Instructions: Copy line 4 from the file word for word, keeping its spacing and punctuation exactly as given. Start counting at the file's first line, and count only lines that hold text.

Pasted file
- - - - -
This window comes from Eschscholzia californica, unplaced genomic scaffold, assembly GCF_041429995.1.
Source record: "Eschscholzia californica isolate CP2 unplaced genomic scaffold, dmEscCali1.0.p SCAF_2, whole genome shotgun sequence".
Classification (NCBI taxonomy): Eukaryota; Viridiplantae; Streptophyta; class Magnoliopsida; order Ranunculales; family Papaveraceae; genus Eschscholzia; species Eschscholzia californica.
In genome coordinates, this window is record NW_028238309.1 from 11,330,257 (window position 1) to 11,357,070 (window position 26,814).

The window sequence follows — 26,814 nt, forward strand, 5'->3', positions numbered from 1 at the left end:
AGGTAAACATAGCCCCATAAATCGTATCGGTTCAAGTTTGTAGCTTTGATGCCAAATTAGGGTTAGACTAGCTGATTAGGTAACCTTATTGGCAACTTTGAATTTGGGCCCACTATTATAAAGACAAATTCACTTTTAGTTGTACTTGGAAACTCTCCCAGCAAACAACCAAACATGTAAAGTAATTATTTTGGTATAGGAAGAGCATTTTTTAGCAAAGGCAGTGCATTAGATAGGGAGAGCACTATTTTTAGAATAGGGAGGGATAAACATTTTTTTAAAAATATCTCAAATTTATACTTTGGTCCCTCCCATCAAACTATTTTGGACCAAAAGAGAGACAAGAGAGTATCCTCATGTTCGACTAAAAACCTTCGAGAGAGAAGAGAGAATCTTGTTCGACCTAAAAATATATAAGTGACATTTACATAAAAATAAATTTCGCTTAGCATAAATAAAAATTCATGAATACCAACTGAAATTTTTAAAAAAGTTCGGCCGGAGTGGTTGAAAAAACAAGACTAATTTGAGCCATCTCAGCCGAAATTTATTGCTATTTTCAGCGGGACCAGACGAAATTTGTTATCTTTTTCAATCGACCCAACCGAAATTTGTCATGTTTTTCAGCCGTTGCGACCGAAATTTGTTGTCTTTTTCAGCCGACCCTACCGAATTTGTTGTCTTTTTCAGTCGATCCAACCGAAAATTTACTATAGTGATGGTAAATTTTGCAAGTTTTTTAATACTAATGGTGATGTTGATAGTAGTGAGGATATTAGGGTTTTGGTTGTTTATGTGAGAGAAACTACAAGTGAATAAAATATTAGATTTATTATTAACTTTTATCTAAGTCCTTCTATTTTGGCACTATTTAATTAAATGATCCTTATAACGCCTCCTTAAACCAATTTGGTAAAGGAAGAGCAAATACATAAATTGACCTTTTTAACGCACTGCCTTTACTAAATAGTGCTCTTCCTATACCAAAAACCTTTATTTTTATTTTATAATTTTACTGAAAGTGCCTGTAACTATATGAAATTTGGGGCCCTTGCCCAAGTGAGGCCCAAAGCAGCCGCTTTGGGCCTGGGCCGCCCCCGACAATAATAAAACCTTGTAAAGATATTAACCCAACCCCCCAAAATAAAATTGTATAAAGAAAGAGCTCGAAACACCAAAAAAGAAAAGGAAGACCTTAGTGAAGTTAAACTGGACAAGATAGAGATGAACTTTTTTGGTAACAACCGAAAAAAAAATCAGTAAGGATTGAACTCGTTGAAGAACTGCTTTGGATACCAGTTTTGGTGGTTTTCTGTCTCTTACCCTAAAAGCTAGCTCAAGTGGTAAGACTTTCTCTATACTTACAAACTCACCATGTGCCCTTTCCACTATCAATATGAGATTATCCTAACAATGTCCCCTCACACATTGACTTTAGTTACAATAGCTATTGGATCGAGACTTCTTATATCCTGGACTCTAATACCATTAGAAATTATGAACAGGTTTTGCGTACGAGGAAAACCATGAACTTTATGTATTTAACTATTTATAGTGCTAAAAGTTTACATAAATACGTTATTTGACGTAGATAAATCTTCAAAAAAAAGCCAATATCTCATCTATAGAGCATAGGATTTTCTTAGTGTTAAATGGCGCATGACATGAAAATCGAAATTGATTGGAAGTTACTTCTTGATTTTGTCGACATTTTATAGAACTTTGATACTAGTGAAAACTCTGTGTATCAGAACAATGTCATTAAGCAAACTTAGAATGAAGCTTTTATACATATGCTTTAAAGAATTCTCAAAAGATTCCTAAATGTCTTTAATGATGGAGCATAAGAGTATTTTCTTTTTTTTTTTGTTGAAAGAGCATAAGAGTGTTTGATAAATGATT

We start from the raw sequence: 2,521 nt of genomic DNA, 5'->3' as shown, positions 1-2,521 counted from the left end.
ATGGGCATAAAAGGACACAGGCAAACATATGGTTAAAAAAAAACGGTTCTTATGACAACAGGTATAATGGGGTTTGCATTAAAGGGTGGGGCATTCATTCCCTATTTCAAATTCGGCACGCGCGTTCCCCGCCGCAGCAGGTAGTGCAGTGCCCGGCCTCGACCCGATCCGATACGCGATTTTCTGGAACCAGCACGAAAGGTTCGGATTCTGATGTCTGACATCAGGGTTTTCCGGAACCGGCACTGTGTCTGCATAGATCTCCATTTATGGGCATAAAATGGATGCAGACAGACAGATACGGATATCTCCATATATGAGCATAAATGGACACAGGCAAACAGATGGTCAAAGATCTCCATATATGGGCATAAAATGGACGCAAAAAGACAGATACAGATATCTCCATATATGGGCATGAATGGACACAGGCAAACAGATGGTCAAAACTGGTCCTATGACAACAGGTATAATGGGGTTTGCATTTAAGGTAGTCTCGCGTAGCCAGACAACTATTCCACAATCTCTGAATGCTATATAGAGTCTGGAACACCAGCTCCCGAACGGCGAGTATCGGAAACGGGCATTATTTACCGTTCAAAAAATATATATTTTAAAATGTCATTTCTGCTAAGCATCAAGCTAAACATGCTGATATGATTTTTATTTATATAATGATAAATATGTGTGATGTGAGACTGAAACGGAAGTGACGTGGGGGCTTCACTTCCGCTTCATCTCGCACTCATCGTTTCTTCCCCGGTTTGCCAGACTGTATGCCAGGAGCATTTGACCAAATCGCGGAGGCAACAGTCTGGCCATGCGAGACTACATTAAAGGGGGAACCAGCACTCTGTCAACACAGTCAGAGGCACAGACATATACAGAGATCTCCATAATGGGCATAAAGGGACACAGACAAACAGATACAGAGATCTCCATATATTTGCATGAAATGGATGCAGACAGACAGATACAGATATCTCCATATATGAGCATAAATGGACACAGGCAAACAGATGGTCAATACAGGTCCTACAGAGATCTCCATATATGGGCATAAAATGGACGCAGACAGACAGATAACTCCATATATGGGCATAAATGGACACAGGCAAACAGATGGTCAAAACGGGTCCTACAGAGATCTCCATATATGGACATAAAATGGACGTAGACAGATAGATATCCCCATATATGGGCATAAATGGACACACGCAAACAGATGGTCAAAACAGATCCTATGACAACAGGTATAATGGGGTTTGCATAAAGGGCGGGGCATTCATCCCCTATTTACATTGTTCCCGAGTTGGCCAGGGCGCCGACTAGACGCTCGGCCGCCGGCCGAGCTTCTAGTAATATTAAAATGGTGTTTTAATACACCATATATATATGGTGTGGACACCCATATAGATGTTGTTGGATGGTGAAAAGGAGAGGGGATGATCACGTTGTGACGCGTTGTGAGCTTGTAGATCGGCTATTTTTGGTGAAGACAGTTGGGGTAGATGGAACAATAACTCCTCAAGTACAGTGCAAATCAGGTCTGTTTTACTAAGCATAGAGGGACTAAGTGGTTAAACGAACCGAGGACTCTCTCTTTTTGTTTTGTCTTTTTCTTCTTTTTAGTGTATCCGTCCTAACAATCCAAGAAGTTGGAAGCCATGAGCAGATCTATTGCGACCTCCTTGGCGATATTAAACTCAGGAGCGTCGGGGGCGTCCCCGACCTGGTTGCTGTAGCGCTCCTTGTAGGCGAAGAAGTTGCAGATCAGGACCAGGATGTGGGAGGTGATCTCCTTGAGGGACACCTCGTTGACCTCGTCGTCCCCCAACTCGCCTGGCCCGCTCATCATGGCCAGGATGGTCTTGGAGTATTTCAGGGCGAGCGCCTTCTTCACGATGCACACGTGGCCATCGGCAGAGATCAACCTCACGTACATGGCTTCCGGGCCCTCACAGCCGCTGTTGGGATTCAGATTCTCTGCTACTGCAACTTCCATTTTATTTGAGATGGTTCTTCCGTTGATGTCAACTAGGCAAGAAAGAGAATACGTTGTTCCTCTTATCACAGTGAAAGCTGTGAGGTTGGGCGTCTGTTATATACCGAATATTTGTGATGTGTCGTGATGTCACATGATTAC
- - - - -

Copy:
In genome coordinates, this window is record NW_028238309.1 from 11,330,257 (window position 1) to 11,357,070 (window position 26,814).